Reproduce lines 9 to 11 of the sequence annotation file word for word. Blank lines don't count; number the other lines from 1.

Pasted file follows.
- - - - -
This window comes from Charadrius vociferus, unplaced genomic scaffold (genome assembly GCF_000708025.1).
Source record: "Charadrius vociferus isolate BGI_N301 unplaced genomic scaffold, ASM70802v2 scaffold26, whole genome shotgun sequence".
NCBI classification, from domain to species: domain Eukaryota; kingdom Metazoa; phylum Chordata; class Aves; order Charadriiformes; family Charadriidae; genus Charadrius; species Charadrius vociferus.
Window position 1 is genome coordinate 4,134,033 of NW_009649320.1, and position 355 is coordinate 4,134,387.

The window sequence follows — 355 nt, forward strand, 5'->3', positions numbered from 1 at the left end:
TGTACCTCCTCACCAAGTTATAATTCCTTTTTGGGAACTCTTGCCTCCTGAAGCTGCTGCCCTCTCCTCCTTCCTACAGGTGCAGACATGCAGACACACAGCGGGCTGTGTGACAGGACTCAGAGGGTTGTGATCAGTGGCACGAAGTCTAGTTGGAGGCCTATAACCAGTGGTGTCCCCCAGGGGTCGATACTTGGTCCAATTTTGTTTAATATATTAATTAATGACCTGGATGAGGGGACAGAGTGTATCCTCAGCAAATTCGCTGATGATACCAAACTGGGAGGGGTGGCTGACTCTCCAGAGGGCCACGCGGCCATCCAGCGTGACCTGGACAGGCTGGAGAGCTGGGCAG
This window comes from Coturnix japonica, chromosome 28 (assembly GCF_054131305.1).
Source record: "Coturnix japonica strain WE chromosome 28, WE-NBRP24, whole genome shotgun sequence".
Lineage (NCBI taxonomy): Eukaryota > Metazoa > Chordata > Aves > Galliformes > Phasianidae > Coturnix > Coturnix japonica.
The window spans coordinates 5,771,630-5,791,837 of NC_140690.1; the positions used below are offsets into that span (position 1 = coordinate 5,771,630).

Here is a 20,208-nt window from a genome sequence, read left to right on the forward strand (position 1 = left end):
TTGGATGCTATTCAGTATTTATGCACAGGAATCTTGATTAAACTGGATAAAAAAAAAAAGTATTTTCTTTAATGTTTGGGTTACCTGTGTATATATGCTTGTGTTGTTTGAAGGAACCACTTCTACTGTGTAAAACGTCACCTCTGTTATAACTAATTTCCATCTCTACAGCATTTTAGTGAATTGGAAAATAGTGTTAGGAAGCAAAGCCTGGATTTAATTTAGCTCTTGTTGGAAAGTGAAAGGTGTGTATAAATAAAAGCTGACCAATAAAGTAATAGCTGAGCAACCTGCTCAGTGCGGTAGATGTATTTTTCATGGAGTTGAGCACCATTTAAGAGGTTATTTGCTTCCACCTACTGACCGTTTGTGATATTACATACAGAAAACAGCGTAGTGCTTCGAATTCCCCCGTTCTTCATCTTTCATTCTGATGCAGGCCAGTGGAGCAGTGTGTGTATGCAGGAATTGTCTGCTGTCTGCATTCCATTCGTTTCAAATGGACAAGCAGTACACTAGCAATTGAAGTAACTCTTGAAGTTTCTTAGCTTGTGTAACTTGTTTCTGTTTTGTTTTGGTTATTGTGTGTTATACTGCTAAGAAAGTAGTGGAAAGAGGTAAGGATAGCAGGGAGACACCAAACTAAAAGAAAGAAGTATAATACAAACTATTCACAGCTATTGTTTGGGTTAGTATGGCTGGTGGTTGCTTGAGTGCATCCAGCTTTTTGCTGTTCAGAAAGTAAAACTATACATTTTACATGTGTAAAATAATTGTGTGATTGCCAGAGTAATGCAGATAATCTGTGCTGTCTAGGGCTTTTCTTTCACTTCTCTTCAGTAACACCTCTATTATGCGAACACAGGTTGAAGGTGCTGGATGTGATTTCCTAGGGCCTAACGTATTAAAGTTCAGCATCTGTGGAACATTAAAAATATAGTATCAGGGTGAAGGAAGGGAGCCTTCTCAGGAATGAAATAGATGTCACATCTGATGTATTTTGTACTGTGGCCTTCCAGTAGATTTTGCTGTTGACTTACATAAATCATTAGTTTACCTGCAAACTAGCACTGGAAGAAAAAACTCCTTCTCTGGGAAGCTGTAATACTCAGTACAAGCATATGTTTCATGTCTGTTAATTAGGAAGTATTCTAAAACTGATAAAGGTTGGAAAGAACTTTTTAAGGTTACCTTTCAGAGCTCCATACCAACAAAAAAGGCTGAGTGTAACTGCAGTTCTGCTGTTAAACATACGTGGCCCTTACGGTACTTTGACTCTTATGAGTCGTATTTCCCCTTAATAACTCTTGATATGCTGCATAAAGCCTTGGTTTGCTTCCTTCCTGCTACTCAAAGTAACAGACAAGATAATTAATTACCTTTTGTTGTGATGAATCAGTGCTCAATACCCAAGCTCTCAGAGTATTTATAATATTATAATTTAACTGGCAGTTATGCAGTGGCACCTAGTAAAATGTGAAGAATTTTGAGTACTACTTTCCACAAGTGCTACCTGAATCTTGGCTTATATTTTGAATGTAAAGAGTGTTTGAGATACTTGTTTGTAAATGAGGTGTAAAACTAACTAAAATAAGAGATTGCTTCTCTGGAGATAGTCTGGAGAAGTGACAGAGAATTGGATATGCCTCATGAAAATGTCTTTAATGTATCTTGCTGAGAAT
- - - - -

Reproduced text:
Lineage (NCBI taxonomy): Eukaryota > Metazoa > Chordata > Aves > Galliformes > Phasianidae > Coturnix > Coturnix japonica.
The window spans coordinates 5,771,630-5,791,837 of NC_140690.1; the positions used below are offsets into that span (position 1 = coordinate 5,771,630).

Here is a 20,208-nt window from a genome sequence, read left to right on the forward strand (position 1 = left end):